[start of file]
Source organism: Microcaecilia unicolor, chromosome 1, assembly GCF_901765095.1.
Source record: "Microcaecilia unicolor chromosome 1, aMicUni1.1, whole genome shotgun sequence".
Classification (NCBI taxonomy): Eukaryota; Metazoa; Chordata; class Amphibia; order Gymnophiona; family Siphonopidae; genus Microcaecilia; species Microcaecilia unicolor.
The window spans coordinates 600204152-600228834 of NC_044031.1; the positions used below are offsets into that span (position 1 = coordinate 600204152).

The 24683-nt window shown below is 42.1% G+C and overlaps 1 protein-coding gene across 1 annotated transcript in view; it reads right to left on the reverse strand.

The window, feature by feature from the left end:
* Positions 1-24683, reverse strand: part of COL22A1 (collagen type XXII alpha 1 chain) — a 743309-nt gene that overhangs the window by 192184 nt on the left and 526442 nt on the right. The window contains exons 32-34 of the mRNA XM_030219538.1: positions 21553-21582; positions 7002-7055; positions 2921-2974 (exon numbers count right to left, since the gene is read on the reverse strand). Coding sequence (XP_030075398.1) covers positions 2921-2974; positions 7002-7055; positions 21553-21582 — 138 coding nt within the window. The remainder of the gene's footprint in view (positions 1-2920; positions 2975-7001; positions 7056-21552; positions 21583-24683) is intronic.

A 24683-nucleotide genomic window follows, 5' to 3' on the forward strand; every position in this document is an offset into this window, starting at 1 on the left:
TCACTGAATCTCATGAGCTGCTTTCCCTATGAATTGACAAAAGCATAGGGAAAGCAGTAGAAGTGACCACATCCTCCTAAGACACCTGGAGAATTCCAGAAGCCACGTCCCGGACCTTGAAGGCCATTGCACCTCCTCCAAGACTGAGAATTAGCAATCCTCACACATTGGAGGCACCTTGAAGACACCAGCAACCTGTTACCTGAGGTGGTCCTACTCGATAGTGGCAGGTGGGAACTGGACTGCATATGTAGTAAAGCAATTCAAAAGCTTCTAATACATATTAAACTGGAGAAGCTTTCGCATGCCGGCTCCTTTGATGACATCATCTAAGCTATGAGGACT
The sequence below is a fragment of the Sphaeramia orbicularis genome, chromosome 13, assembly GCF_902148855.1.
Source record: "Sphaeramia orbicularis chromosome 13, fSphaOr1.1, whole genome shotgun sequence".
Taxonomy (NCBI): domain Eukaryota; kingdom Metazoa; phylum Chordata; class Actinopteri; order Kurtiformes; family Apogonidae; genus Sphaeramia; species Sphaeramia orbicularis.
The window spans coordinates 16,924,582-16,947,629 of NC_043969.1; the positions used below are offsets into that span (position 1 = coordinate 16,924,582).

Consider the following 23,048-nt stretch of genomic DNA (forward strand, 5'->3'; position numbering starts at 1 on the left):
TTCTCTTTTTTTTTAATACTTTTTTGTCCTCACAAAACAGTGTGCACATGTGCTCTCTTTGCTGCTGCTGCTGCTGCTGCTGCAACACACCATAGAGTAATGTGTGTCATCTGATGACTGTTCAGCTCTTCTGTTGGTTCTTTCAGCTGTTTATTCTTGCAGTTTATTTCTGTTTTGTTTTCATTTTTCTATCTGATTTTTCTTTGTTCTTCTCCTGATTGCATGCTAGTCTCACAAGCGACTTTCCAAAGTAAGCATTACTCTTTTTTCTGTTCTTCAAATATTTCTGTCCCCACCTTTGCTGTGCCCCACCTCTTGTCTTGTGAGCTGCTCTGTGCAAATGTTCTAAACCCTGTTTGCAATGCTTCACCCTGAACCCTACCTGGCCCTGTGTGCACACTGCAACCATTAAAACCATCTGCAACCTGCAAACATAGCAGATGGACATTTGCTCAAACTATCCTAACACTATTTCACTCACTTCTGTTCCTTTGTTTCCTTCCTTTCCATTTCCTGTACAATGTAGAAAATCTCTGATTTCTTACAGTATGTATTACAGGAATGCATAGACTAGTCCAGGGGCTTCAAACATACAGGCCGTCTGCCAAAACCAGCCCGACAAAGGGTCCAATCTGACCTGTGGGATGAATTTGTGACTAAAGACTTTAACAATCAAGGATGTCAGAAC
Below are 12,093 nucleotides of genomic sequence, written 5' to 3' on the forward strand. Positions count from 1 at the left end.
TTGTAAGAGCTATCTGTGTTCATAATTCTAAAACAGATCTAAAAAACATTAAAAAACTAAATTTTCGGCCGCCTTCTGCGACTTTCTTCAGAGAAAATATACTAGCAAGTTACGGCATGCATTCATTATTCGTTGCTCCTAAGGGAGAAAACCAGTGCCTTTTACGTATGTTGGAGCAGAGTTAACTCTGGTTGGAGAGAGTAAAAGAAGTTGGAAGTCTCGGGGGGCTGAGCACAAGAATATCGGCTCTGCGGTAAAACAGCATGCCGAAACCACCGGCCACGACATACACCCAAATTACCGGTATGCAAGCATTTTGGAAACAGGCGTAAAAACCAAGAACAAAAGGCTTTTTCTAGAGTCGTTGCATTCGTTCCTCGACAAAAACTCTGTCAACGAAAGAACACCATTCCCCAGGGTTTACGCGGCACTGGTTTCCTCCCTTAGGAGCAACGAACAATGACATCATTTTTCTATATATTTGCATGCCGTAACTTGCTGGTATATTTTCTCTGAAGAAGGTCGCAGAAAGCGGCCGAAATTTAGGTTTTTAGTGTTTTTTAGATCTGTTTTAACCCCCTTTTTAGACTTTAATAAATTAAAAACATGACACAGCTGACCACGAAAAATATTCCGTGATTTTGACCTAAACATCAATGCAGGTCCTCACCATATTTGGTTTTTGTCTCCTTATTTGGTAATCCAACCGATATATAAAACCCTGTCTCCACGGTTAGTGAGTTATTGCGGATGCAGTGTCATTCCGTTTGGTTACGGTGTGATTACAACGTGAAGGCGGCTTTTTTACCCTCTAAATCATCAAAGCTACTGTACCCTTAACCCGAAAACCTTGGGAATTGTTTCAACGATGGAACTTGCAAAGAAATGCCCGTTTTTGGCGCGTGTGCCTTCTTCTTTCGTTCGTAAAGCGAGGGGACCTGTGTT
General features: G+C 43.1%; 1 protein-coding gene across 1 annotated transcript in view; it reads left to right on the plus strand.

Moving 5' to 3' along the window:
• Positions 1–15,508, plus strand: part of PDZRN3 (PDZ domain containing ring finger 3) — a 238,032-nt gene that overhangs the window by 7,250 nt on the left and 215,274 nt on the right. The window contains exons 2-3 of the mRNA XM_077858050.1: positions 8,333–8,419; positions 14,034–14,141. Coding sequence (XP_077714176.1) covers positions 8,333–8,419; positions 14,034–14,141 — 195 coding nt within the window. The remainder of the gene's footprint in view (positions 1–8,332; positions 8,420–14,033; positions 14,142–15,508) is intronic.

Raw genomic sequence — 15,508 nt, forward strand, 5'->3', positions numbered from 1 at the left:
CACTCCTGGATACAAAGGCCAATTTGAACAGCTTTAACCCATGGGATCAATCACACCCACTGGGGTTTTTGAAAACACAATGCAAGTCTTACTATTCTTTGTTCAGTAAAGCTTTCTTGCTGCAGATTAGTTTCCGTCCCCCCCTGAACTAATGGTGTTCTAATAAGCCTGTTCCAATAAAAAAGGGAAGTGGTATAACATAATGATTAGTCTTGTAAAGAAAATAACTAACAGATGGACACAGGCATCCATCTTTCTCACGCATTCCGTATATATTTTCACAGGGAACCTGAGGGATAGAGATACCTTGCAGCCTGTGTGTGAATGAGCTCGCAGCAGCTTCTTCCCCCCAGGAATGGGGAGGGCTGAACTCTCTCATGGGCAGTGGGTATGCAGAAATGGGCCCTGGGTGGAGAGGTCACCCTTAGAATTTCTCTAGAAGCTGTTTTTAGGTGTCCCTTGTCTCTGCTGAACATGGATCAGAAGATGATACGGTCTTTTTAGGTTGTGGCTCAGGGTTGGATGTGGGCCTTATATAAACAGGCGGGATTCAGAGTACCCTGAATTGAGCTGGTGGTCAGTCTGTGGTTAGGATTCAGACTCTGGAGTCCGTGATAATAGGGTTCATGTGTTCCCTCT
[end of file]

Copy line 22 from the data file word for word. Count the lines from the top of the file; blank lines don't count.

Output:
CACTCCTGGATACAAAGGCCAATTTGAACAGCTTTAACCCATGGGATCAATCACACCCACTGGGGTTTTTGAAAACACAATGCAAGTCTTACTATTCTTTGTTCAGTAAAGCTTTCTTGCTGCAGATTAGTTTCCGTCCCCCCCTGAACTAATGGTGTTCTAATAAGCCTGTTCCAATAAAAAAGGGAAGTGGTATAACATAATGATTAGTCTTGTAAAGAAAATAACTAACAGATGGACACAGGCATCCATCTTTCTCACGCATTCCGTATATATTTTCACAGGGAACCTGAGGGATAGAGATACCTTGCAGCCTGTGTGTGAATGAGCTCGCAGCAGCTTCTTCCCCCCAGGAATGGGGAGGGCTGAACTCTCTCATGGGCAGTGGGTATGCAGAAATGGGCCCTGGGTGGAGAGGTCACCCTTAGAATTTCTCTAGAAGCTGTTTTTAGGTGTCCCTTGTCTCTGCTGAACATGGATCAGAAGATGATACGGTCTTTTTAGGTTGTGGCTCAGGGTTGGATGTGGGCCTTATATAAACAGGCGGGATTCAGAGTACCCTGAATTGAGCTGGTGGTCAGTCTGTGGTTAGGATTCAGACTCTGGAGTCCGTGATAATAGGGTTCATGTGTTCCCTCT